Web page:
Elora Optometry

Eye Disease Diagnosis & Management



Unfortunately, most eye diseases do not show any symptoms in their early stages. Unless you go for regular comprehensive eye exams, you may not know that you have an eye disease until your vision has already suffered permanent damage.

The best way to prevent eye disease from taking your vision away is to be proactive and see your optometrist annually. If caught early enough, your optometrist can help you implement a strategy to mitigate or even prevent disease-related vision damage.


Age-related macular degeneration (AMD) is a relatively common eye disease that typically affects people aged 50 or older. While age is one of the most common factors when developing the disease, the chance of developing it also increases if you smoke or your family has a history of AMD.

AMD affects your macula, a small part of your eye near the centre of the retina responsible for central vision and plays a critical role in reading or recognizing faces. There are two different versions of the disease: dry macular degeneration and wet macular degeneration.

  • Dry macular degeneration occurs when small lipid deposits, known as drusen, form on your retina, underneath your macula. This causes the photosensitive cells of the macula to break down, slowly damaging your central vision. Dry AMD progresses gradually, and some people might not experience vision loss for years, but when they do, the damage is irreversible.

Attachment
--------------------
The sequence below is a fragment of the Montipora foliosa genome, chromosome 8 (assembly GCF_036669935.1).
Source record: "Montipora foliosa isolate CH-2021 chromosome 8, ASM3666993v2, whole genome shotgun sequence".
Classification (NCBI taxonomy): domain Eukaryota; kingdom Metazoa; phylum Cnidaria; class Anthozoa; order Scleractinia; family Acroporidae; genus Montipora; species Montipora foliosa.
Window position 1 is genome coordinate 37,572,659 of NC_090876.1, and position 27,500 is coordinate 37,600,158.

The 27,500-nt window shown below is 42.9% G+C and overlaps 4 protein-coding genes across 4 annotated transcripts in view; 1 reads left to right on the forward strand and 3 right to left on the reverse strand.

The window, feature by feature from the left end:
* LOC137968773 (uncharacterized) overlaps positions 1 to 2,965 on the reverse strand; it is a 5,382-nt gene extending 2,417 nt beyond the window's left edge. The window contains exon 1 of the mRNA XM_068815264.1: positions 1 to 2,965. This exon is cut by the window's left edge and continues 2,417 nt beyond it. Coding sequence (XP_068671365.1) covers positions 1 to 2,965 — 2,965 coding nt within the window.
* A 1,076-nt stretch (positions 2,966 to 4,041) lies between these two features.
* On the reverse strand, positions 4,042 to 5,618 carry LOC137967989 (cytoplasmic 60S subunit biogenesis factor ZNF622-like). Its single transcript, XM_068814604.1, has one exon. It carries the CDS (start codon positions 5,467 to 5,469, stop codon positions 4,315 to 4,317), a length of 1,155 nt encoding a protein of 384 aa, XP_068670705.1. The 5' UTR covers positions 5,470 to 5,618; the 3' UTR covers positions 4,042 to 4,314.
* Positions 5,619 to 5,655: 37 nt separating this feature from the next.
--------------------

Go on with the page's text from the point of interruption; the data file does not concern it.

• Wet macular degeneration occurs when fragile, abnormal blood vessels develop behind the macula. These blood vessels often break easily, leaking blood and other fluids into your macula and causing blindness. This form of AMD develops rapidly and constitutes a medical emergency.

At Elora Optometry we use the Optos ultra-widefield retinal imager and Ocular coherence tomography to diagnosis AMD.

Glaucoma is a group of eye diseases that typically develop as a result of high intraocular pressure, otherwise known as IOP. When the pressure rises, it damages your optic nerve, causing blindness.

However, not every form of glaucoma develops as a result of raised IOP. Normal-tension glaucoma can develop without any symptoms of a raised IOP. Scientists are still not quite sure  what its root cause of this form of glaucoma is.

The most common forms of glaucoma are open-angle glaucoma and angle-closure glaucoma.

  • Open-angle glaucoma occurs when the drainage canal, known as the trabecular meshwork, begins to become clogged or blocked. When this happens, the fluids in your eye drain too slowly and begin to build up inside your eye. This raises your IOP and damages your optic nerve. Only an optical professional can diagnose this form of glaucoma, and the only way to safeguard your vision from this condition is through early detection by booking regular appointments with your optometrist.
  • Angle-closure glaucoma occurs when the drainage angle where eye fluids are cycled out closes completely. This causes your IOP to rise rapidly, damaging the optic nerve and compromising your vision. Angle-closure glaucoma is considered to be a medical emergency and requires immediate attention.